Friday, October 24, 2008

Looking at International Packages Damaged in Customs

Recently we had a shipper neatly roll up and send photographs from the US to Canada using a large Mail Tube. When the photographs arrived at their destination it was discovered that the tube had been opened and the photographs had been folded into thirds and placed back in the tube. Naturally this destroyed the photographs. With some investigation we discovered that the tube had been opened in Customs and that was where the pictures had been folded and placed back in the tube. But that was not the end of the problems for the shipper and recipient.

Unfortunately the recipient did not save the tube. When they made the claim for the damaged contents, they were unable to collect for damages in Canada. This left the shipper to deal with our carrier of choice, and they eventually received an amount that covered only some of their costs.

Hearing all this made us think, “Is there a difference between shipping internationally with all the different carriers when it comes to dealing with customs damages?” The following is what one of the commercial carriers told us during our investigation:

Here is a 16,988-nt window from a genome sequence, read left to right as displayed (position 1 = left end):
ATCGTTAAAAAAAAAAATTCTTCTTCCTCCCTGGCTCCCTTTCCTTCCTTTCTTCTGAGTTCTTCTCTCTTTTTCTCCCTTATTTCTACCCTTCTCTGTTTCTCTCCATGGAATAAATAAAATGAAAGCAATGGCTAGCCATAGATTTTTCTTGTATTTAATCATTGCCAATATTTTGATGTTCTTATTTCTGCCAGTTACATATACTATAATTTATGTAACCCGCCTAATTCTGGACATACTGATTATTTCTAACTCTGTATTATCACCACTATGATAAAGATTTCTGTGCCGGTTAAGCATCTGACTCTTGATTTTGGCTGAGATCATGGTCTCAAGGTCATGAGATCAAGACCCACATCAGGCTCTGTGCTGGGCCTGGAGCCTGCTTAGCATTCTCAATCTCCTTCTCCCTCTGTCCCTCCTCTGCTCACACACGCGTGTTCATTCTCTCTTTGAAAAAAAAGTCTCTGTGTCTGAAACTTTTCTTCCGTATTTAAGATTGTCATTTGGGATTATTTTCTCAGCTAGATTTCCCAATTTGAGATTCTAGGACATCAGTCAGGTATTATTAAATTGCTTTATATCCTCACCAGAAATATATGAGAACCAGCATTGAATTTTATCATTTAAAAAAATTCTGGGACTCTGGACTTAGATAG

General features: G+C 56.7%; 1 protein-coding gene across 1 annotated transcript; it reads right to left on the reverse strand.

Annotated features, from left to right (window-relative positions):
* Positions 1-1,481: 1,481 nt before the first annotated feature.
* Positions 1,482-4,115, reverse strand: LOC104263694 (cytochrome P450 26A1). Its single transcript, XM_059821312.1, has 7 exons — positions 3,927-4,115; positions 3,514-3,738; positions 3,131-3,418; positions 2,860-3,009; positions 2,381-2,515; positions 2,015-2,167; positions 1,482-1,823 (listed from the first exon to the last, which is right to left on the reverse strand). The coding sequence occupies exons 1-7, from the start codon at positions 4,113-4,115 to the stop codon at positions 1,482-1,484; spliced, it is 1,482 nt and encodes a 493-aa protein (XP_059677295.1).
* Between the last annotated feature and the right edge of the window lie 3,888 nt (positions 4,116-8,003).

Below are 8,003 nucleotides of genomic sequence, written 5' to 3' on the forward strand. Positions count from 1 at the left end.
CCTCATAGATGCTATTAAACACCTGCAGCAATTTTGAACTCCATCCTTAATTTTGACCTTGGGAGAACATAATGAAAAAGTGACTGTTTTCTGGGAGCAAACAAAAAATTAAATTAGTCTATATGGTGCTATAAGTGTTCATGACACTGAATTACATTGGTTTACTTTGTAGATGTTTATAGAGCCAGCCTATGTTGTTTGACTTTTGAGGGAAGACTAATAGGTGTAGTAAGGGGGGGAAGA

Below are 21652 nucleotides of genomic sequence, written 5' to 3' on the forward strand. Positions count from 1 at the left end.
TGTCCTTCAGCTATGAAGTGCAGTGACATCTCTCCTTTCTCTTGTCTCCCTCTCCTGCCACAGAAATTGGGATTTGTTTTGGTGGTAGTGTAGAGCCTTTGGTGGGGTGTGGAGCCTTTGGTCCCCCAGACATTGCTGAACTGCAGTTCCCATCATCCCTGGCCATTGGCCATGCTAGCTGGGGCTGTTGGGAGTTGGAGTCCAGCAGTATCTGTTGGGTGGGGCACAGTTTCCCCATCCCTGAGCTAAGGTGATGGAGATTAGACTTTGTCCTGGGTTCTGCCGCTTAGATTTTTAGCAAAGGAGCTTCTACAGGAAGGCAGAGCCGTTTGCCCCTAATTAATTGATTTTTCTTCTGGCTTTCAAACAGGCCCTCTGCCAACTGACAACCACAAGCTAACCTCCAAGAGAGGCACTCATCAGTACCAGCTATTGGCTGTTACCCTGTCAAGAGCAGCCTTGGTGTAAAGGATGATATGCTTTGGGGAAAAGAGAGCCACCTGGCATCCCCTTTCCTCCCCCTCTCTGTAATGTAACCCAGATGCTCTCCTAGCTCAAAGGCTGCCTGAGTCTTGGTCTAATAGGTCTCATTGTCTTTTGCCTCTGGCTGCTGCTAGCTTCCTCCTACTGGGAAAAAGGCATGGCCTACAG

“Any Customs officer can open any package they choose regardless if it is an export or import. The only exceptions are diplomatic bags/pouches. The difference between shipping with us is the fact that one of our employees opens the package and reseals it, where with other carriers, the Customs officers works alone. In the case of our package, should the contents be damaged by a Customs officer, our employee will notate it and the customer (be that consignee or shipper) will have recourse with the government to file a claim.”

The good news is we were also told by this carrier that this does not happen very often. At least for them, in all cases where it did happen they noted that the Customs officer included a claim procedure inside the package. (Something our shipper in the above example did not have happen.) The alternate carrier did say that the Customs officers generally are very respectful of the contents and do take care not to damage goods.

After our investigation we have found that there is a difference. We must package our international shipments so they can be easily inspected by Customs regardless of carrier. We must be aware that there is a difference in how your products could be handled and you should check with your carrier representative to know for sure. We have been told by several industry people that the inspection rate is about 6 percent for Canadian shipments although the government has mandated 10 percent. More on this subject can be found at the links below or at your carrier’s web site:

United States Customs:
Canada Border Services Agency:

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